sábado, 17 de julio de 2010


Imagine an optic fiber carrying an input signal that needs to be connected to two different destinations. The signal needs to be split into two. This is easily achieved by a coupler. When used for this purpose, it is often referred to as a splitter.
Couplers are bi-directional, they can carry light in either direction. Therefore the coupler described above could equally well be used to combine the signals from two transmitters onto a single optic fiber. In this case, it is called a combiner. It is exactly the same device, it is just used differently.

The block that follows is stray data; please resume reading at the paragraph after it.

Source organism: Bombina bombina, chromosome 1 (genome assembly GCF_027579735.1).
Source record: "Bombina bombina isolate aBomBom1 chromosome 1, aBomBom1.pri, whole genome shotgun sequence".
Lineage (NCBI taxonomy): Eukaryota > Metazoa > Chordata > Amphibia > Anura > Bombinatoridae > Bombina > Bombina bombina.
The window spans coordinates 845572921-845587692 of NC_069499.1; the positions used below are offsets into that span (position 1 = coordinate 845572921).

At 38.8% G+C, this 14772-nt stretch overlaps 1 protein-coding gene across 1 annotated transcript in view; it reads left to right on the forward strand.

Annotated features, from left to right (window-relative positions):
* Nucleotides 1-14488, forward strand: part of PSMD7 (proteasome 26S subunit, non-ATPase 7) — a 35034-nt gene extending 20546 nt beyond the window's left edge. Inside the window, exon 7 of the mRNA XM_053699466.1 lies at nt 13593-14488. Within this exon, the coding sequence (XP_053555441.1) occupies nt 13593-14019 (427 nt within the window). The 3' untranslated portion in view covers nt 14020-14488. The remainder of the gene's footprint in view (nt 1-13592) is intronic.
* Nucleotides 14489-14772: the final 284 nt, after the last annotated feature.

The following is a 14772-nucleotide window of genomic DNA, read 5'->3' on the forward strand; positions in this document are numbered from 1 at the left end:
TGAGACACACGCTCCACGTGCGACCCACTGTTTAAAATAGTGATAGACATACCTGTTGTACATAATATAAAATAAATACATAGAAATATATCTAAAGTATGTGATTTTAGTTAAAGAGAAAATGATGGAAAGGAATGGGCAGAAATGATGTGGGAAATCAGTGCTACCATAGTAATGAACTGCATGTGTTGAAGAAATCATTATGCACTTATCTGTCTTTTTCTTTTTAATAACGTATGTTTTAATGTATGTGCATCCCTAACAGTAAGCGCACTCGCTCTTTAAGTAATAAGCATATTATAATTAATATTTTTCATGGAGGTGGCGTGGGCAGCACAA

The various ways of using couplers are shown in Figure 13.1.
Physically, they look almost the same as a mechanical splice, in fact in some cases we would need to count the number of fibers to differentiate between them. If there is one fiber at each end, it is a mechanical splice, any other number and it is a coupler.

Coupler sizes — Figure 13.2

A coupler with a single fiber at one end and two at the other end would be referred to as a 1 X 2 coupler (read as one by two). Although 1 X 2, and 2 X 2, are the most common sizes they can be obtained in a wide range of types up to 32 X 32 and can be interconnected to obtain non-standard sizes. Splitters are more common than combiners and this has made it more natural to refer to the single fiber end as the input.
The numbering of the ports is shown in Figure 13.3 (port is just a fancy word used in electronics to mean a connection).

Splitting ratio or coupling ratio